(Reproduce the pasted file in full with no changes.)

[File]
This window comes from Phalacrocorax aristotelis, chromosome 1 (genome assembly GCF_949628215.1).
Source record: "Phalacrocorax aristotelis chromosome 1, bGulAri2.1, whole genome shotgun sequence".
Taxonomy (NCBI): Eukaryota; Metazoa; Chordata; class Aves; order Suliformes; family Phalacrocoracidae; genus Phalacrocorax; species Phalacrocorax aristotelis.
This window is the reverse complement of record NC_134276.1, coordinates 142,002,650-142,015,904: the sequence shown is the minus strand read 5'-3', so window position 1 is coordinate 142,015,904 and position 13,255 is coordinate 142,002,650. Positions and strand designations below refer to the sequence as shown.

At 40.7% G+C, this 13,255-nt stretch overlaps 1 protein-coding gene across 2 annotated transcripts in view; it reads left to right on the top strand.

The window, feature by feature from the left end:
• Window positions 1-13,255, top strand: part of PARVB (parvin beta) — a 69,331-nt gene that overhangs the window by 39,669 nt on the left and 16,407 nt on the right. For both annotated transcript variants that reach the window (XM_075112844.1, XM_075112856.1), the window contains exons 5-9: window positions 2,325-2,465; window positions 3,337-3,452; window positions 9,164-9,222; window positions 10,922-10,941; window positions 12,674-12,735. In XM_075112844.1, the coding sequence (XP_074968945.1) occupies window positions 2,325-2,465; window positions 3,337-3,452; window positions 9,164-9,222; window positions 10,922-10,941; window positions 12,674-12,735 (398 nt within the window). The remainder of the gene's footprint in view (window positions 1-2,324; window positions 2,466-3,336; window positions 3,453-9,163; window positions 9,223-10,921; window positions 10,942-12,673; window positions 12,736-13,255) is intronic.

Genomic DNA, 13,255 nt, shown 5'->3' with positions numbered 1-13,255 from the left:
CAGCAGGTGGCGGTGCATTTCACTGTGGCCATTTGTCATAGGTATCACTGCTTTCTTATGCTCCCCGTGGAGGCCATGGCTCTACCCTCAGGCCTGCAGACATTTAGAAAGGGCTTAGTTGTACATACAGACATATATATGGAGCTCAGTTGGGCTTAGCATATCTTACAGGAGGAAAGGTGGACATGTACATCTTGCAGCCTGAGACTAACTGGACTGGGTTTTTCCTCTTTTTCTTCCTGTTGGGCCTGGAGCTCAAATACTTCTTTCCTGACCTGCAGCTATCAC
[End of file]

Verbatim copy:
This window comes from Phalacrocorax aristotelis, chromosome 1 (genome assembly GCF_949628215.1).
Source record: "Phalacrocorax aristotelis chromosome 1, bGulAri2.1, whole genome shotgun sequence".
Taxonomy (NCBI): Eukaryota; Metazoa; Chordata; class Aves; order Suliformes; family Phalacrocoracidae; genus Phalacrocorax; species Phalacrocorax aristotelis.
This window is the reverse complement of record NC_134276.1, coordinates 142,002,650-142,015,904: the sequence shown is the minus strand read 5'-3', so window position 1 is coordinate 142,015,904 and position 13,255 is coordinate 142,002,650. Positions and strand designations below refer to the sequence as shown.

At 40.7% G+C, this 13,255-nt stretch overlaps 1 protein-coding gene across 2 annotated transcripts in view; it reads left to right on the top strand.

The window, feature by feature from the left end:
• Window positions 1-13,255, top strand: part of PARVB (parvin beta) — a 69,331-nt gene that overhangs the window by 39,669 nt on the left and 16,407 nt on the right. For both annotated transcript variants that reach the window (XM_075112844.1, XM_075112856.1), the window contains exons 5-9: window positions 2,325-2,465; window positions 3,337-3,452; window positions 9,164-9,222; window positions 10,922-10,941; window positions 12,674-12,735. In XM_075112844.1, the coding sequence (XP_074968945.1) occupies window positions 2,325-2,465; window positions 3,337-3,452; window positions 9,164-9,222; window positions 10,922-10,941; window positions 12,674-12,735 (398 nt within the window). The remainder of the gene's footprint in view (window positions 1-2,324; window positions 2,466-3,336; window positions 3,453-9,163; window positions 9,223-10,921; window positions 10,942-12,673; window positions 12,736-13,255) is intronic.

Genomic DNA, 13,255 nt, shown 5'->3' with positions numbered 1-13,255 from the left:
CAGCAGGTGGCGGTGCATTTCACTGTGGCCATTTGTCATAGGTATCACTGCTTTCTTATGCTCCCCGTGGAGGCCATGGCTCTACCCTCAGGCCTGCAGACATTTAGAAAGGGCTTAGTTGTACATACAGACATATATATGGAGCTCAGTTGGGCTTAGCATATCTTACAGGAGGAAAGGTGGACATGTACATCTTGCAGCCTGAGACTAACTGGACTGGGTTTTTCCTCTTTTTCTTCCTGTTGGGCCTGGAGCTCAAATACTTCTTTCCTGACCTGCAGCTATCAC